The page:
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Donald Trump cannot dissolve charity foundation due to probe by prosecutors


US president-elect Donald Trump has described the UN as a club for people to have a good time (AP)

US president-elect Donald Trump has described the UN as a club for people to have a good time (AP)

US president-elect Donald Trump has described the UN as a club for people to have a good time (AP)

Donald Trump cannot move ahead with his plan to dismantle his charitable foundation because state prosecutors are probing whether the president-elect personally benefited from its spending, the New York attorney general's office has said.

"The Trump Foundation is still under investigation by this office and cannot legally dissolve until that investigation is complete," said Amy Spitalnick, spokeswoman for state Attorney General Eric Schneiderman.

The statement came after Mr Trump announced that he wanted to dissolve the Donald J Trump Foundation, part of what his presidential transition team says is an effort to erase any potential conflicts of interest before he takes office on January 20.

But the foundation's inner workings have been the subject of Mr Schneiderman's investigation for months and could remain a thorny issue for Mr Trump's incoming administration. Democrats nationally have said they are ready to raise any legal or ethical issues from the tycoon's global business empire during his presidency.

The charity has admitted it violated IRS regulations barring it from using its money or assets to benefit Mr Trump, his family, his companies or substantial contributors to the foundation.

The admissions by the Donald J Trump Foundation were in a 2015 tax filing made public after a presidential election in which it was revealed that Mr Trump has used the charity to settle lawsuits, make a 25,000 US dollars (£20,400) political contribution and purchase items, such as a painting of himself, that was displayed at one of his properties.

The 2015 tax filing was posted on the non-profit monitoring website GuideStar on November 18 by someone using an email address from the foundation's law firm, Morgan, Lewis & Bockius, said GuideStar spokeswoman Jackie Enterline Fekeci.

In the tax filing, the foundation acknowledged it used money or assets in violation of the regulations not only during 2015, but in prior years. But the tax filing does not provide details on the violations.

Mr Schneiderman, a Democrat, launched his investigation into the charity after reporting by The Washington Post drew attention to some of the foundation's purchases.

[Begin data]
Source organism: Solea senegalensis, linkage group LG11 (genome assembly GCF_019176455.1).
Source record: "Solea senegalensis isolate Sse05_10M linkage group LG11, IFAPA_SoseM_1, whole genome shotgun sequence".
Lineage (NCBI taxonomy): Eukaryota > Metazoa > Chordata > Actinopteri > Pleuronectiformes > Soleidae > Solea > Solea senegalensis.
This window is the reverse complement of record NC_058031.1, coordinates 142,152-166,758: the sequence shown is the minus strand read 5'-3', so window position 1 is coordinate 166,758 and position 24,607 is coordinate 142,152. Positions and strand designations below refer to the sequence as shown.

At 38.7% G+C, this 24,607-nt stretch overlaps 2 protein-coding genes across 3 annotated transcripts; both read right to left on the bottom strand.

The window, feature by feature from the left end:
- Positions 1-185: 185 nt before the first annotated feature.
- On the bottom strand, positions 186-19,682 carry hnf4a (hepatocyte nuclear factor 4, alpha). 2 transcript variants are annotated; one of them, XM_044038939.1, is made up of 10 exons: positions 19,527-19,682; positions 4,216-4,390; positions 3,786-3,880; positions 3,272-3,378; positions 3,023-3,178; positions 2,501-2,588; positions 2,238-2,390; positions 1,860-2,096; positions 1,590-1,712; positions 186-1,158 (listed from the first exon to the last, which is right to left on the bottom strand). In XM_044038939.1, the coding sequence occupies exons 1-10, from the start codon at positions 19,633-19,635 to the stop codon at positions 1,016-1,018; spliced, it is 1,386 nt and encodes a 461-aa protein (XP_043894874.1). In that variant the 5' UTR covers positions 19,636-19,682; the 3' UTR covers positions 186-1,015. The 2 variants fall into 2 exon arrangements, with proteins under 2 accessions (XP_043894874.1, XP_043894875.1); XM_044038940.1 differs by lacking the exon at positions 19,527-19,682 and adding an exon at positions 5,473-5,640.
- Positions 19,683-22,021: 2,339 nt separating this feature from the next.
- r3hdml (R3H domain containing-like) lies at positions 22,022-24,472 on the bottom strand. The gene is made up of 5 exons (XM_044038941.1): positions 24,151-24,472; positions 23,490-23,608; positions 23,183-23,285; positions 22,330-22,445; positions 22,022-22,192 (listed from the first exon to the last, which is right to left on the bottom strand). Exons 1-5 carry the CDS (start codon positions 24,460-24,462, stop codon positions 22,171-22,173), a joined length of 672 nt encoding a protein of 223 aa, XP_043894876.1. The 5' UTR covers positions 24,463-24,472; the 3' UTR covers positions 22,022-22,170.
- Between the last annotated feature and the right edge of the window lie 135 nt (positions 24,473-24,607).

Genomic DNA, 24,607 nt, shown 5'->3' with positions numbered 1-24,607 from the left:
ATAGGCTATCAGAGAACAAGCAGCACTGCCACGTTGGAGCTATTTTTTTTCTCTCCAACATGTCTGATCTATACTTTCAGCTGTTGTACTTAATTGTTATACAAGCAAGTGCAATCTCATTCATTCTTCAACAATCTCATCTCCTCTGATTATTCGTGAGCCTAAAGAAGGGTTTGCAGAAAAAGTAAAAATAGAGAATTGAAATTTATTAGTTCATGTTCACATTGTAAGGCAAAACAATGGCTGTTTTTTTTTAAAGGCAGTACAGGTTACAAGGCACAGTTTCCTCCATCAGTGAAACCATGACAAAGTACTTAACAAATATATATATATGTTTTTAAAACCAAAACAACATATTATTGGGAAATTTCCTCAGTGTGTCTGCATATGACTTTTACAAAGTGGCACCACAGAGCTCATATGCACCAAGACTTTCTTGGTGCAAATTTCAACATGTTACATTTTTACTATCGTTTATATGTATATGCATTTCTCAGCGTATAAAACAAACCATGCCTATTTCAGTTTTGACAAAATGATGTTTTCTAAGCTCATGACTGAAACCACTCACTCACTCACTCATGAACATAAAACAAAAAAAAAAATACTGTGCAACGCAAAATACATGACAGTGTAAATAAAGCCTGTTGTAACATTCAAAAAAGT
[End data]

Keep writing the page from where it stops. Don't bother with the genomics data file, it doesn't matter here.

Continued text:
Mr Trump asserted on Twitter on Monday that his foundation was run efficiently.

"The DJT Foundation, unlike most foundations, never paid fees, rent, salaries or any expenses," the president-elect tweeted. "100% of the money goes to wonderful charities."

Meanwhile, Mr Trump has tapped an experienced national security adviser to serve as assistant to the president for homeland security and counter-terrorism.

A statement on Tuesday from Mr Trump's transition team said Thomas Bossert will advise the president on issues related to homeland security, counter-terrorism, and cybersecurity, and he will co-ordinate the cabinet's process for formulating and executing policy.

The position "is being elevated and restored to its independent status alongside the national security adviser", the statement said.

Policymakers have long debated whether such national security jobs should operate independently from the White House.

Mr Bossert will work closely with Mr Trump's pick for national security adviser, retired Lt Gen Michael Flynn. Mr Bossert is currently president of the risk management consulting firm CDS Consulting. He previously served as deputy assistant to the president for homeland security under President George W Bush.

Mr Tru mp has also continued to question the effectiveness of the United Nations, saying on Monday that it is just a club for people to "have a good time", after the UN Security Council voted last week to condemn Israeli settlements in the West Bank and east Jerusalem.

On Friday, Mr Trump warned: "As to the UN, things will be different after January 20th," referring to the day he takes office.

The decision by the Obama administration to abstain from Friday's UN vote brushed aside Mr Trump's demands that the US exercise its veto and provided a climax to years of icy relations with Israel's leadership.

That was only one subject Mr Trump tackled on Twitter on Monday. In an evening post, he wrote that he believes his election as president has boosted the economy.

"The world was gloomy before I won - there was no hope," he tweeted. "Now, the market is up nearly 10% and Christmas spending is over a trillion dollars."

Markets are up since Mr Trump won the general election, although not by that much. The Standard & Poor's 500 is up about 6% since election day, while the Dow has risen more than 8%.